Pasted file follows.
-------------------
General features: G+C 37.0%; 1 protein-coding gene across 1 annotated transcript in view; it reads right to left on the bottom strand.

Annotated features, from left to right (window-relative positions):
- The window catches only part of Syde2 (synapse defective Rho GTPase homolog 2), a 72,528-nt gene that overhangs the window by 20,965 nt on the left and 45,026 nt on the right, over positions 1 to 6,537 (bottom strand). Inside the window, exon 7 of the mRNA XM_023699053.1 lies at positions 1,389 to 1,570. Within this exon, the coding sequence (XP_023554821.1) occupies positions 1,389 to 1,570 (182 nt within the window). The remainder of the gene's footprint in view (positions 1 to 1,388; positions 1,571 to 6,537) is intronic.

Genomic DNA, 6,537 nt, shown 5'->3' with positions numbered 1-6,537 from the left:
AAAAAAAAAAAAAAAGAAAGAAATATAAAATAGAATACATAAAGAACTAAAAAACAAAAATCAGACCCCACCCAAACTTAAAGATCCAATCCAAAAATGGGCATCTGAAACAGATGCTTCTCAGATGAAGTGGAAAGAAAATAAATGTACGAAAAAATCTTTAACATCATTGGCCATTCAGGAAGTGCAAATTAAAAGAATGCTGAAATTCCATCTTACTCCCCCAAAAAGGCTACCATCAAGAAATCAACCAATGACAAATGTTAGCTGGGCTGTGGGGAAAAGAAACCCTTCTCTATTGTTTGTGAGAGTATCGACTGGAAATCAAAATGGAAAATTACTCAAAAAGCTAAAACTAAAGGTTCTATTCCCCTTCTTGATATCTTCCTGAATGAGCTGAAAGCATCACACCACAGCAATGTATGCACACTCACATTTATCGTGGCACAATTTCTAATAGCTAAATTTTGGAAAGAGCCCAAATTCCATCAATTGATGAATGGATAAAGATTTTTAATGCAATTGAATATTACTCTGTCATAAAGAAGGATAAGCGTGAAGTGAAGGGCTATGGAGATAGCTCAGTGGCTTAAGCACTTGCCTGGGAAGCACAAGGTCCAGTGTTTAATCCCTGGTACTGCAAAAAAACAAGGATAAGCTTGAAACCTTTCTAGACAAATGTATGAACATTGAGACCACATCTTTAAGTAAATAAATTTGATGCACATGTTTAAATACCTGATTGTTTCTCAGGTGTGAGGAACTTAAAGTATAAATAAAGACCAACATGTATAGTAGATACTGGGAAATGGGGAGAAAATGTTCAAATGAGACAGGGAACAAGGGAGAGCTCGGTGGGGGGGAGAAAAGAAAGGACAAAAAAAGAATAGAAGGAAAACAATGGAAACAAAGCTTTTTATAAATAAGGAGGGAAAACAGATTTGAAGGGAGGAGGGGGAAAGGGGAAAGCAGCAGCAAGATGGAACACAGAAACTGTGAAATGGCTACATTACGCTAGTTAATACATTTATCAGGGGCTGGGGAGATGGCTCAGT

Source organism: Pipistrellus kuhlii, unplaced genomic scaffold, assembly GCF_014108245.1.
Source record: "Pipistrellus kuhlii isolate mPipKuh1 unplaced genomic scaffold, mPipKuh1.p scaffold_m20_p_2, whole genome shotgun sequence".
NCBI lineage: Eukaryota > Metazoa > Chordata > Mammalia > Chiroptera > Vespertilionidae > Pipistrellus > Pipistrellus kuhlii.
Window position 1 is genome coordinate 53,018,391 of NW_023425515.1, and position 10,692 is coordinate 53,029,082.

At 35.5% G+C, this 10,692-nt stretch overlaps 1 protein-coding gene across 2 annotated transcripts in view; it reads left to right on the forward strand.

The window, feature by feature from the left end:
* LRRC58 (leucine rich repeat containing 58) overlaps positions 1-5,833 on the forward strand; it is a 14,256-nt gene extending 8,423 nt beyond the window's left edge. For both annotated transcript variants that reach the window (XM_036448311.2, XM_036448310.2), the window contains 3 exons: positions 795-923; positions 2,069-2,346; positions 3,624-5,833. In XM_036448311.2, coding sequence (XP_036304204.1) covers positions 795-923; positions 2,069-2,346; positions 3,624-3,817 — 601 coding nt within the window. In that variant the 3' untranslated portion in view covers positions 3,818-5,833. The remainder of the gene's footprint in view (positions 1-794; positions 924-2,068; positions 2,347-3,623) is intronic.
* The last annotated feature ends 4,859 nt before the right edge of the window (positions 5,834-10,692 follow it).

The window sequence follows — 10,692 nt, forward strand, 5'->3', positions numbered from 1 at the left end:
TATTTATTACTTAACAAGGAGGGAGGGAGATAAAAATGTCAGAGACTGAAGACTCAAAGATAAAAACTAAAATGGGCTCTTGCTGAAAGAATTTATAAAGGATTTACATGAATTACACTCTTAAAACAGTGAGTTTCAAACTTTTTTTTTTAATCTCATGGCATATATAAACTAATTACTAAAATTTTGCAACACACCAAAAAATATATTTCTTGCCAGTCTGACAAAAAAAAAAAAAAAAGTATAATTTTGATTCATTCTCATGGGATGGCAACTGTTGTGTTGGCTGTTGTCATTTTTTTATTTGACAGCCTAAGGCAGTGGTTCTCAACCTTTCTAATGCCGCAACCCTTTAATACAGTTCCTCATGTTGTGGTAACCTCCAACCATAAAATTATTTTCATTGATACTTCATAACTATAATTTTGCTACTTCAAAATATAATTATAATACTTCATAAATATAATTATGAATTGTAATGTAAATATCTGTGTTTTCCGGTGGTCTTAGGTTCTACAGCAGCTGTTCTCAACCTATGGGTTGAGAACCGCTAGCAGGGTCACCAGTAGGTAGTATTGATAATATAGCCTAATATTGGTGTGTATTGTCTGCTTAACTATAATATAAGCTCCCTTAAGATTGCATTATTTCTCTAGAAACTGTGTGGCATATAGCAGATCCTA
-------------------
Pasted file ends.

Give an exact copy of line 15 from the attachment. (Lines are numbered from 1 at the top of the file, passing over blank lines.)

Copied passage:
TATTTATTACTTAACAAGGAGGGAGGGAGATAAAAATGTCAGAGACTGAAGACTCAAAGATAAAAACTAAAATGGGCTCTTGCTGAAAGAATTTATAAAGGATTTACATGAATTACACTCTTAAAACAGTGAGTTTCAAACTTTTTTTTTTAATCTCATGGCATATATAAACTAATTACTAAAATTTTGCAACACACCAAAAAATATATTTCTTGCCAGTCTGACAAAAAAAAAAAAAAAAGTATAATTTTGATTCATTCTCATGGGATGGCAACTGTTGTGTTGGCTGTTGTCATTTTTTTATTTGACAGCCTAAGGCAGTGGTTCTCAACCTTTCTAATGCCGCAACCCTTTAATACAGTTCCTCATGTTGTGGTAACCTCCAACCATAAAATTATTTTCATTGATACTTCATAACTATAATTTTGCTACTTCAAAATATAATTATAATACTTCATAAATATAATTATGAATTGTAATGTAAATATCTGTGTTTTCCGGTGGTCTTAGGTTCTACAGCAGCTGTTCTCAACCTATGGGTTGAGAACCGCTAGCAGGGTCACCAGTAGGTAGTATTGATAATATAGCCTAATATTGGTGTGTATTGTCTGCTTAACTATAATATAAGCTCCCTTAAGATTGCATTATTTCTCTAGAAACTGTGTGGCATATAGCAGATCCTA